We’re kicking off a year-long series called Unemployment Vocabulary this week. If you do not work within the unemployment industry, some of the terminology utilized may be challenging to follow. It’s important to know the “lingo” to be sure that you understand what is going on within your company’s unemployment program. We’re going to start our series off with the basics – the parties involved in filing and processing an unemployment claim.


  • Claimant – A claimant is anyone who files an unemployment claim. They may or may not be totally unemployed. There are many circumstances which allow for partial unemployment benefits to be paid to employees working less than full time hours.
  • Last Employer – This is either the claimant’s current employer or the employer that they worked for most recently. The distinction between the last employer and other previous employers is important because it affects how benefits are charged to employer accounts, the amount that each employer is liable for and whether an employer is allowed to protest their liability or not.
  • Base Employer(s) – These are any additional employers that the claimant worked for prior to the last employer and during the base period of the claim. As stated above, the distinction between the last employer and base employers is an important one because if affects how the liability of a claim is divided among the employers. Upcoming blogs will provide greater clarity and depth on this point.
  • Third Party Administrator (TPA) – This is a company, such as Employers Edge, that acts as the agent of the employer and communicates with the state on behalf of the employer. The TPA will handle the processing of unemployment claims, organization and submittal of documentation and often provides professional representation to accompany the employer at unemployment hearings. A TPA is an employer agent and does not provide services to claimants.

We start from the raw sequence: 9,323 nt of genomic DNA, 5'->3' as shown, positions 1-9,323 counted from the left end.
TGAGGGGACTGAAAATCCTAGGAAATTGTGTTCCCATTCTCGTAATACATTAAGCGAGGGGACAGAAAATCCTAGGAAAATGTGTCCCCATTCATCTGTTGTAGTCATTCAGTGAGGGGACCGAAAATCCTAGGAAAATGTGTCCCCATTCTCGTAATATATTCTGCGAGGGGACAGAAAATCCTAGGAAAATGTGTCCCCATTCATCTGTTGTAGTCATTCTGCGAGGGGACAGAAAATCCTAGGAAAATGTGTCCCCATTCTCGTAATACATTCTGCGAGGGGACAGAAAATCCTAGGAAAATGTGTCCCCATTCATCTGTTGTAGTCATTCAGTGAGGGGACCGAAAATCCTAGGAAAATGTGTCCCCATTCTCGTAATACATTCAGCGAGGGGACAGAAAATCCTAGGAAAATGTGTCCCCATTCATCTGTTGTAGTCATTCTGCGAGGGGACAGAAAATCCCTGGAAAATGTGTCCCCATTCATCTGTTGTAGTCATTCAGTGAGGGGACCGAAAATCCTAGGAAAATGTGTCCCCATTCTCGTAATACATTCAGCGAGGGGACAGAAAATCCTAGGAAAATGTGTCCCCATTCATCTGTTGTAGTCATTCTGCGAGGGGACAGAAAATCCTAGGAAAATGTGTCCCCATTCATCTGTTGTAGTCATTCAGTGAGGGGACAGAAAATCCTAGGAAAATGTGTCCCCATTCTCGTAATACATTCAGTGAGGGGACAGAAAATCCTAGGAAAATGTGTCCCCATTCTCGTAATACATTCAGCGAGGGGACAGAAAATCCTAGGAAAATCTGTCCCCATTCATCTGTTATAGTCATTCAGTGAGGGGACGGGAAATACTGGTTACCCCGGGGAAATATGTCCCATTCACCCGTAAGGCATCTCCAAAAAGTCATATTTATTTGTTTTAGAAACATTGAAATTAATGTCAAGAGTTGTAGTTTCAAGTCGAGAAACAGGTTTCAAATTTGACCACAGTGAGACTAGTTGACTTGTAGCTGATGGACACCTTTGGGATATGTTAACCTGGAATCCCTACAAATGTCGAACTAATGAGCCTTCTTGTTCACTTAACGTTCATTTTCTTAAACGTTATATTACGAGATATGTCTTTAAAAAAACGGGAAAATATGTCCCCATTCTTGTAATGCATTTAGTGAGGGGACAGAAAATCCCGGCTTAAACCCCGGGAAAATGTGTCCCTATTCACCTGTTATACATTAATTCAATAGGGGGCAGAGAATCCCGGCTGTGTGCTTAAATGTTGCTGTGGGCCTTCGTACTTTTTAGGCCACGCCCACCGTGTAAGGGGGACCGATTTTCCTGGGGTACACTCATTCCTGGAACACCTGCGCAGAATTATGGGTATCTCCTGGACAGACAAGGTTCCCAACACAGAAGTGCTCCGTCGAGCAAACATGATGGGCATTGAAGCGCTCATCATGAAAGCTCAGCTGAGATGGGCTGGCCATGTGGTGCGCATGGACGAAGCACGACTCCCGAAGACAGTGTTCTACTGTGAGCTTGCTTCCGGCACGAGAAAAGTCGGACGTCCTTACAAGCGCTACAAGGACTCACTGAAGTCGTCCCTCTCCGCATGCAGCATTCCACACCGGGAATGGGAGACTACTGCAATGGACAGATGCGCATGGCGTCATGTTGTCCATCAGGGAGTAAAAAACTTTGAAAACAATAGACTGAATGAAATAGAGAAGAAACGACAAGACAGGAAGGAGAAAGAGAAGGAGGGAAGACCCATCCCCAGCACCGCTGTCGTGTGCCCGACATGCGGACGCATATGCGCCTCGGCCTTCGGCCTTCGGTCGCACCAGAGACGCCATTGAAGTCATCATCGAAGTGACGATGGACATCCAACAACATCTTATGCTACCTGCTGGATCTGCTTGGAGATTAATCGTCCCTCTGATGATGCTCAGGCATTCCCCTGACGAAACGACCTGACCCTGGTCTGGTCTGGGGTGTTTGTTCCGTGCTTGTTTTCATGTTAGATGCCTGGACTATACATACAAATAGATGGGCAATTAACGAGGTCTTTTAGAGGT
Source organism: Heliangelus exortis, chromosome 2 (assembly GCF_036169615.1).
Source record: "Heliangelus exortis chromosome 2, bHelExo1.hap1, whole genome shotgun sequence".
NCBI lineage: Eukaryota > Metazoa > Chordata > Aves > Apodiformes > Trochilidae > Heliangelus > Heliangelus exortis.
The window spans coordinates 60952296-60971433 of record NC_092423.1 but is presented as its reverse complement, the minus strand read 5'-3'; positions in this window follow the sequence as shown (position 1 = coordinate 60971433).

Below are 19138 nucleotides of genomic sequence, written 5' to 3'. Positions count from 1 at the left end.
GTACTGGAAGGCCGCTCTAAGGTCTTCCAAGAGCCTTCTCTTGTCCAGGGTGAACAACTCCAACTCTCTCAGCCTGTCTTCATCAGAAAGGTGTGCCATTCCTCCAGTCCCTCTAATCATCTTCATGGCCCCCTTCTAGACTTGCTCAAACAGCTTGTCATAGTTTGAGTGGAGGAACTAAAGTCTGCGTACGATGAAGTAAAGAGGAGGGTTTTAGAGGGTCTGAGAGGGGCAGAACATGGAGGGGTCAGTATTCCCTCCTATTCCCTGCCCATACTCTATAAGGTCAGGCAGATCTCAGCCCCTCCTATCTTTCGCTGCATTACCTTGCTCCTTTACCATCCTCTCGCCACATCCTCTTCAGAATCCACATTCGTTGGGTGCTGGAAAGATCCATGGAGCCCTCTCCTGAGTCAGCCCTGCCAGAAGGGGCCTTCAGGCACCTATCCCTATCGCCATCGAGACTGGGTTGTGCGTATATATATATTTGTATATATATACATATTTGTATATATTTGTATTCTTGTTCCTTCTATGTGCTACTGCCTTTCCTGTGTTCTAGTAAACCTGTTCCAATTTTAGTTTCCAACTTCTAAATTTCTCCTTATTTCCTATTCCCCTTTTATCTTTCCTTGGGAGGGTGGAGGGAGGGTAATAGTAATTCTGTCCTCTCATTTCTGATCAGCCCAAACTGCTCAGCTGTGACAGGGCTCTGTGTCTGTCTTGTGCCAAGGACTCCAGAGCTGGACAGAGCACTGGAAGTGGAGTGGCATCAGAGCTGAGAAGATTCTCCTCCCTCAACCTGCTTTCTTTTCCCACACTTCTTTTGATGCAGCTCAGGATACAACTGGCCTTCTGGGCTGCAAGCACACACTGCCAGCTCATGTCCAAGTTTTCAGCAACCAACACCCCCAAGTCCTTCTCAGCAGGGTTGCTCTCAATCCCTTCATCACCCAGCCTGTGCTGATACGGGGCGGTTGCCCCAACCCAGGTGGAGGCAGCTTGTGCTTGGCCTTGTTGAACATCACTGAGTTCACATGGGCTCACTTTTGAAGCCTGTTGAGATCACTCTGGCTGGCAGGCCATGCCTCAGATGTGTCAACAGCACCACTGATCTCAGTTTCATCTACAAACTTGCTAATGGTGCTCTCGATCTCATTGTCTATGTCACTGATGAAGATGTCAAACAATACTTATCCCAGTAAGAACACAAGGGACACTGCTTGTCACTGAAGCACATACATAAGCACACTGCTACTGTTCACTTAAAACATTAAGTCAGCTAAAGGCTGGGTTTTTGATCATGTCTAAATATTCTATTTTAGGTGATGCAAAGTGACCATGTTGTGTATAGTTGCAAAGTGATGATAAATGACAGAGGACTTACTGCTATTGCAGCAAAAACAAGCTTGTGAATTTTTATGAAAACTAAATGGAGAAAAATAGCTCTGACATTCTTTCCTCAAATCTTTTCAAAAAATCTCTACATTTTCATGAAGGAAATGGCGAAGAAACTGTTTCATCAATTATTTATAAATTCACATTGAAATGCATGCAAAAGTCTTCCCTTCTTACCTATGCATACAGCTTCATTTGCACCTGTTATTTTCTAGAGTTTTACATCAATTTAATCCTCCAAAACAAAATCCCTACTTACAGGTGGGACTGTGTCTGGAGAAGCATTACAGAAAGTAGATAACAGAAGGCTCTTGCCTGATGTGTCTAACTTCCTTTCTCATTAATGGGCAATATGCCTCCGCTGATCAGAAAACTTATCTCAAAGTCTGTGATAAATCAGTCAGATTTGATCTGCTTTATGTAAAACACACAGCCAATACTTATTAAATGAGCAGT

• Adjudicator – This is the state agency worker that reviews all of the information submitted by both the claimant and the employer and issues an initial level decision with regard to the claimant’s eligibility to collect as well as the employer’s chargeability on the claim. Adjudicators may conduct phone interviews (referred to within the industry as “adjudicator calls”) with the claimant or employer to request supplemental information that they feel is needed to render their decision.
  • Hearing Officer – Also referred to as a Referee or Administrative Law Judge (ALJ) in certain states, this is the person that conducts and presides over unemployment hearings (either over the phone or in person). If either party appeals the Adjudicator’s initial level decision, a hearing is conducted to review the facts of the case with the parties involved. The Hearing Officer is the arbitrator charged with either upholding or overturning the Adjudicator’s decision. In some cases, a Hearing Officer may also decide that there are not enough facts to make a ruling and will remand the case back to the Adjudicator for additional fact finding.
  • Board of Review – If either party disagrees with the determination rendered by the Hearing Officer, there is one final level of┬áprotest available, which is an appeal to the Board of Review. This is a written appeal submitted by either the employer or the claimant. The Board of Review is tasked with reviewing the findings of Hearing Officers to determine whether or not the correct decision was made with regard to the claimant’s eligibility and the employer’s chargeability. Generally speaking, new evidence and testimony are not accepted by the Board of Review, and it is uncommong for the Board to overturn a Hearing Officer’s determination.